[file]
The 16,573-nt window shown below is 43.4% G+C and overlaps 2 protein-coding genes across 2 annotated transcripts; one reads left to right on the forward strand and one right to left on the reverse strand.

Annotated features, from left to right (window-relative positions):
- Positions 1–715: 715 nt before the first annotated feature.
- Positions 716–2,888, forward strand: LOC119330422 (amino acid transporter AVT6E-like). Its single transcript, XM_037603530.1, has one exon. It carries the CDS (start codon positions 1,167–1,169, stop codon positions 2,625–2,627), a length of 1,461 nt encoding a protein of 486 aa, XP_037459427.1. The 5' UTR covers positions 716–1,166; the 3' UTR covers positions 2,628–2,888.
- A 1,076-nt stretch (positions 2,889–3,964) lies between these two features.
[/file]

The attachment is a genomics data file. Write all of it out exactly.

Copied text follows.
The 16,573-nt window shown below is 43.4% G+C and overlaps 2 protein-coding genes across 2 annotated transcripts; one reads left to right on the forward strand and one right to left on the reverse strand.

Annotated features, from left to right (window-relative positions):
- Positions 1–715: 715 nt before the first annotated feature.
- Positions 716–2,888, forward strand: LOC119330422 (amino acid transporter AVT6E-like). Its single transcript, XM_037603530.1, has one exon. It carries the CDS (start codon positions 1,167–1,169, stop codon positions 2,625–2,627), a length of 1,461 nt encoding a protein of 486 aa, XP_037459427.1. The 5' UTR covers positions 716–1,166; the 3' UTR covers positions 2,628–2,888.
- A 1,076-nt stretch (positions 2,889–3,964) lies between these two features.